I’ve recently learned to admit to how much I enjoy grand marketing and advertising gestures. A great ad campaign not only catches my eye, but usually redirects my business. And if many of our favorite services are in fields which rely on “takeaway” business, a successful campaign drives my attention into a trial. I am almost positive that while I am not an every day coffee drinker, when I crave that caffeine, I focus on my favorite brand.
That same recognition is what partly drives this week’s location selection. I remember seeing this Houston Shoe Hospital and Pilgrim’s Cleaners location almost daily as a child on a bus ride or drive to school. It was something symbolic and easily identified for an otherwise directionally challenged passenger. Circling back as an adult to the company and the many locations that have seen continued success only reinforces for me that there is strength in doing things right and with a customer focus.
There is something that sticks with me about the dwindling art and trade of shining shoes. I see empty shoe shine booths at the airports, but at this time of year, filled seat stands at the Houston Livestock Show and Rodeo.
I’ve personally looked toward dusty, square toe work boots as my Rodeo boots of choice. They are pretty straightforward and get the job done. At the risk of losing my Texan status, I only have one pair of boots. Boots aren’t always the most comfortable footwear selection, and since I don’t Rodeo or Two-Step consistently, other shoes usually win out for me.
Growing up, I always thought that there would be more shoe shine stands outside of barber shops. I watched quite a few Film Noir films, usually showcasing a gumshoe detective constantly on the move, throwing a coin tip to a shoe shine as they followed a lead. But, maybe by the time I saw these films, the styles and fashion trends have changed so that wingtips are no longer the status quo. Or maybe I am just not GQ enough to bring back that practice at this point in my wardrobe.
In contemplating the shoe shine theme this week, I remembered a specific trip to New Orleans where outside of Cafe Du Monde, on the far side of Jackson Square, close to the water, I did receive a sneaker clean with a double talking-ly sharp New Orleans hustle. A gentleman approached me saying he could guess where I got my shoes. At the time, I was wearing a busted up pair of sneakers that had long over-served their tenure on my feet. They were a black woven design (JJ II’s for any sneaker heads out there) that had flecks of paint on them from random projects over the years. As I sat on concrete steps, the gentleman rubbed a sort of conditioner on the shoes and ended up guessing where I “got” my shoes (which was a playful and technically tongue in cheek response). It was a quick witted hustle and handily all in good fun. Upon the shine’s completion, my travel companion slipped the man a tip as we moved through the quarter.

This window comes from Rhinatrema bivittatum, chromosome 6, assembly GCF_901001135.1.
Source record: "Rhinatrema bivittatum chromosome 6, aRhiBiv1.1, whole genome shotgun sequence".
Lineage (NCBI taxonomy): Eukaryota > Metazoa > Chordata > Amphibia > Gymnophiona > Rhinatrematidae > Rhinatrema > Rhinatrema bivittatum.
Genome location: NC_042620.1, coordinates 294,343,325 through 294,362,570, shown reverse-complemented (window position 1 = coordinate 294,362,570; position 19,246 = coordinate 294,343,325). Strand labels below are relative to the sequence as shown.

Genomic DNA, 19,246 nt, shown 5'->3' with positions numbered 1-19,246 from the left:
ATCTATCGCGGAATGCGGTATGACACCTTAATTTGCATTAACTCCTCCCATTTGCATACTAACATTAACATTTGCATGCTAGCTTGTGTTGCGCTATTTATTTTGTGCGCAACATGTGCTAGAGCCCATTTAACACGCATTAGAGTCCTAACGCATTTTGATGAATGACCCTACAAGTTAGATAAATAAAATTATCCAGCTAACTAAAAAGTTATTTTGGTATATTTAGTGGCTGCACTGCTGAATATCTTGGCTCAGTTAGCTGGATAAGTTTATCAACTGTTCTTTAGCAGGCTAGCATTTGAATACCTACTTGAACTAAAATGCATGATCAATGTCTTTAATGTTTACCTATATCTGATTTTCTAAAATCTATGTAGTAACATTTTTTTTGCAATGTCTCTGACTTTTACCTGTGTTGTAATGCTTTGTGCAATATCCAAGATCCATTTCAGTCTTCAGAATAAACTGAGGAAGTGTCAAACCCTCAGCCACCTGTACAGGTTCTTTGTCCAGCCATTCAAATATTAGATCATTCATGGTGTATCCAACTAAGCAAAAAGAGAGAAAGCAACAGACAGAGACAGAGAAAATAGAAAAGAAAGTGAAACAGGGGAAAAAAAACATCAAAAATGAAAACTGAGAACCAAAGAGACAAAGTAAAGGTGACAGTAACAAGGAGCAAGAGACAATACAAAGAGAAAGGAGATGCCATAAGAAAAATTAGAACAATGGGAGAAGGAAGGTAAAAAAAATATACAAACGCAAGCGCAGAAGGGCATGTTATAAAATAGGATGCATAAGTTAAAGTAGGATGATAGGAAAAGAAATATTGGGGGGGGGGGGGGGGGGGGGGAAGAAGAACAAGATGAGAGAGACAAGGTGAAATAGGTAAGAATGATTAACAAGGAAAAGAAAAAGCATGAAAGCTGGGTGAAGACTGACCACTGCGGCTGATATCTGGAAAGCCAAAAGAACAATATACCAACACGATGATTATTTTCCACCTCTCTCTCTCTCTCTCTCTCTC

The track this week comes from Jim Capaldi, who sings a song about a child looking in a department store window at a toy. Longingly, the child glances into the display. One of my favorite holiday films “A Christmas Story” has a similar scene, as I think we all at one time or another have wanted a Red Rider BB gun or something of the like. But, the chorus describes trying to make a living as a Shoe Shine, which ultimately is why I selected the track. The song reminds me of the trip to New Orleans, the great job Houston Shoe Hospital has always done with anything we have brought them, and where I have always “got” my shoes.